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Characteristics of BLS, CPR, and First Aid

Characteristics of BLS, CPR, and First Aid

Whether you’re working in the medical field or taking life-saving courses as a job requirement, you may notice some overlap between different concepts and courses. There are differences, although they may seem subtle. A lot of the difference has to do with the level of training that is required for each and some of it has to do with actual variations in the applied practice of each. Use this as a guide to help you navigate the different requirements of each and how you can use certification in first aid, CPR, and BLS.  


BLS, or Basic Life Support, is a term used to describe an advanced form of CPR for healthcare providers like nurses, paramedics, and lifeguards, instead of the general public. BLS covers things like first aid basics, injury and environmental emergencies, preventing illness and injury, adult and child choking procedures, and adult and child CPR and AED use. BLS certification is an umbrella that also covers a CPR certification, as many of the practices that fall under BLS training are also taught in CPR training. There are, however, a few distinct differences between the two. While there is some debate surrounding whether the two are the same or not, Basic Life Support involves care that is applied in hospital settings. Administering oxygen and in-hospital procedures are actions that are taught and utilized in BLS certification. Further, BLS is better executed in team settings, like a hospital, where advanced medical equipment and supplies are readily available. CPR, on the other hand, would be a quick procedure that can be done on instinct with your bare hands and knowledge of technique. 

The Basic Life Support algorithm, or course of action, involves the immediate recognition of cardiac arrest and the implementation of efficient compressions and early defibrillation. Trained healthcare providers will assess unresponsiveness and the absence of breathing and begin administering high-quality CPR with adequate depth. A pulse check of five to 10 seconds is recommended before integrating a team approach towards compressions and rescue breathing. Rhythm detection should take place as soon as an AED or defibrillator is available, with subsequent shock. If the rhythm is not shockable, then CPR should be administered. If there are signs of breath, the victim should be attached to a cardiac monitor. If the victim shows no signs of respiration, the healthcare provider should activate EMS and retrieve the AED. The healthcare provider should check the pulse of the victim and should perform rescue breathing if a pulse is found. If no pulse is found, compressions should be initiated at the rate of 30:2.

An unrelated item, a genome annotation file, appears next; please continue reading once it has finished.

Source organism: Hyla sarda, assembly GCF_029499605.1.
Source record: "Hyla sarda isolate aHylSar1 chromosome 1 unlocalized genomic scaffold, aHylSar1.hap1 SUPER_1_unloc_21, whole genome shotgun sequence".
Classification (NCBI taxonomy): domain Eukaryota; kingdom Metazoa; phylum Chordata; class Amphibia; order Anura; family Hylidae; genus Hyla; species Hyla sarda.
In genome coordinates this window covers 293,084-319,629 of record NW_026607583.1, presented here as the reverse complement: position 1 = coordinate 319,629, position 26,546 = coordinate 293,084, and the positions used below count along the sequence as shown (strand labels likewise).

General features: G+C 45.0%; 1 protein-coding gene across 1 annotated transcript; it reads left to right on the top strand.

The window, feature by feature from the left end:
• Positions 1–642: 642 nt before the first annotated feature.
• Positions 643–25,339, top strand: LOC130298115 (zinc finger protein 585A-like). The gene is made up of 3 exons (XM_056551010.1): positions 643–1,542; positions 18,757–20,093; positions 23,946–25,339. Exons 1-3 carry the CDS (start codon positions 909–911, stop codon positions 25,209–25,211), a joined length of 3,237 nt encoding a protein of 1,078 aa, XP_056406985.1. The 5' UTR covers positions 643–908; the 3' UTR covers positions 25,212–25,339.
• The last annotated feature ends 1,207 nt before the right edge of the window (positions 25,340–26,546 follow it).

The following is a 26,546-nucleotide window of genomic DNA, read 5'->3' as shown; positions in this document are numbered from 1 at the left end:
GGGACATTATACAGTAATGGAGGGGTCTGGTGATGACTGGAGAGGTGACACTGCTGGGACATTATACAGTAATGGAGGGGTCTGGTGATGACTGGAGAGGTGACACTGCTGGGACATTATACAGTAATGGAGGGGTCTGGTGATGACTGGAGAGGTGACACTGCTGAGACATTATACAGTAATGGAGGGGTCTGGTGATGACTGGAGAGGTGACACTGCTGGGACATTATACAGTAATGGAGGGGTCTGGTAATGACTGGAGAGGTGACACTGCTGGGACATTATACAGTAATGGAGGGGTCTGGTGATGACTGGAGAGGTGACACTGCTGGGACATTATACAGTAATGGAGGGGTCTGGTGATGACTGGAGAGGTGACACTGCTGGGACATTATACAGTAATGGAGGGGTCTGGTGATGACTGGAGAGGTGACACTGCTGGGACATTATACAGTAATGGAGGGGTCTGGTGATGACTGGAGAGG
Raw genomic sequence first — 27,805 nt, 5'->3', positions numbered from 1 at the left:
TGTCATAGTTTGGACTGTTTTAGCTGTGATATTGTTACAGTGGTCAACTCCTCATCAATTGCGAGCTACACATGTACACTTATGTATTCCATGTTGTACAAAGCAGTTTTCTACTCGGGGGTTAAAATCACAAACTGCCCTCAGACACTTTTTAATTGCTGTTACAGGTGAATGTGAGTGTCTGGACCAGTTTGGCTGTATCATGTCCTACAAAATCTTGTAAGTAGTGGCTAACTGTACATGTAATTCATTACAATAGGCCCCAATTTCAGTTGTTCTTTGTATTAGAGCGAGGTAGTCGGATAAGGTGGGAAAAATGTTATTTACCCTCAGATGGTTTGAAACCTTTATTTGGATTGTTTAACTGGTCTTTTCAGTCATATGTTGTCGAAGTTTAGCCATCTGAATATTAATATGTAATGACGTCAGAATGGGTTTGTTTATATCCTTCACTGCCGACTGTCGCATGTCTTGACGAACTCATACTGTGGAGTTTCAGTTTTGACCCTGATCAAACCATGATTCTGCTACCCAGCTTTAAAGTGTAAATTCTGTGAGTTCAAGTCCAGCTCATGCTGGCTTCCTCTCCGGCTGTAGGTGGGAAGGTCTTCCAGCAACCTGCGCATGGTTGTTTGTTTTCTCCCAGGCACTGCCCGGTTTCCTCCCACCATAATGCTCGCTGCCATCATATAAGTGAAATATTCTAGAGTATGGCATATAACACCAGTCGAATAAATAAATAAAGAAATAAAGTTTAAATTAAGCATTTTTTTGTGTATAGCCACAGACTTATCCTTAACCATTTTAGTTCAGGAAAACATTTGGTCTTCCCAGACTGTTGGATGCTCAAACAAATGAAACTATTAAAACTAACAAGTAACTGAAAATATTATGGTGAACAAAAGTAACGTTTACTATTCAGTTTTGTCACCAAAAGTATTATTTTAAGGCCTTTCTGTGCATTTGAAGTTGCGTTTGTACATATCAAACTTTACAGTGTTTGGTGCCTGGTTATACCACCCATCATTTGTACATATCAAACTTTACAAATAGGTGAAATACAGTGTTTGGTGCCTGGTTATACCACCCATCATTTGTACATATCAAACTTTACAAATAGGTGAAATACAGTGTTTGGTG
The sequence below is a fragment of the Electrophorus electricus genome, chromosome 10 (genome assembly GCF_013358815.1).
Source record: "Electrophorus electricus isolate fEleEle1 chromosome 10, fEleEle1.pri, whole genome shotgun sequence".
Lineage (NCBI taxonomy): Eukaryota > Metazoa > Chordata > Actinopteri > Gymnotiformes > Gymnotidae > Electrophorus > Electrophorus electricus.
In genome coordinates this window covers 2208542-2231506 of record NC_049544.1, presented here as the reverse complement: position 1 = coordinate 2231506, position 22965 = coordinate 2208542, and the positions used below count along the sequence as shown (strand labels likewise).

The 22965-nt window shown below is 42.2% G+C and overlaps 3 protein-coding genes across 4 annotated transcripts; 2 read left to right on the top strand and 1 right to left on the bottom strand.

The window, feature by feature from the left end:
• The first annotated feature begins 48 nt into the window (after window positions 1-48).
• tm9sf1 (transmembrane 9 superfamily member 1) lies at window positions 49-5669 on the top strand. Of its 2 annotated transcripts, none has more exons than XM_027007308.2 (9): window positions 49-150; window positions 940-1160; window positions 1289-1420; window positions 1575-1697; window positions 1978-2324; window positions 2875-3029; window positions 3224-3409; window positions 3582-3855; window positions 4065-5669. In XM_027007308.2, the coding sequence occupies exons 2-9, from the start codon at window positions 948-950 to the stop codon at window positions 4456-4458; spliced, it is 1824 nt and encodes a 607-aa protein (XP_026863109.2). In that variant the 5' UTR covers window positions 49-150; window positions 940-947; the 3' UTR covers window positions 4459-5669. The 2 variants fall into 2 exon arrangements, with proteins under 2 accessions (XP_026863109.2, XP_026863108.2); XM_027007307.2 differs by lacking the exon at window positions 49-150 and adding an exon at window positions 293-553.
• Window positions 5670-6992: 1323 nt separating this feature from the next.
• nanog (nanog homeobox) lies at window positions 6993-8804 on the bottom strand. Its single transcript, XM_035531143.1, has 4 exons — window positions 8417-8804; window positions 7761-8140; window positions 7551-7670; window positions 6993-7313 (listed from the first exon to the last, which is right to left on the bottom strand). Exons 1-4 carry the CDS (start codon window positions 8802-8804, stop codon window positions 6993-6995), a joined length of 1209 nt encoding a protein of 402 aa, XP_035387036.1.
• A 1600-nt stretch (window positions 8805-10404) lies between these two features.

For professionals and non-professional rescuers alike, CPR, or cardiopulmonary resuscitation, is a lifesaving technique that can be used in a number of emergencies. Heart attacks, near-drownings, and other situations where someone’s breathing or heartbeat has stopped are all scenarios that require CPR. The great thing about CPR is that even if you are untrained in CPR, you are still able to provide some support to the victim. It is always better to try to do something than nothing at all — especially if you are the only one on the scene with the victim. If you are untrained, provide hands-only CPR with uninterrupted chest compressions of 100 to 120 per minute until healthcare providers arrive. If you are trained in CPR, check the victim’s pulse and breathing for 10 seconds before giving 30 chest compressions and two rescue breaths. It is important to remember that CPR requires a bit of force, so let your body weight help you administer hard and fast compressions that are at least 2 inches deep in the middle of their chest. While delivering rescue breaths, the victim’s head should be tilted back slightly and the chin should be lifted. Pinch their nose and place your mouth over the victims’ to create a seal. Keep your heard turned towards their chest so you can watch their chest rise and fall as you administer the breaths.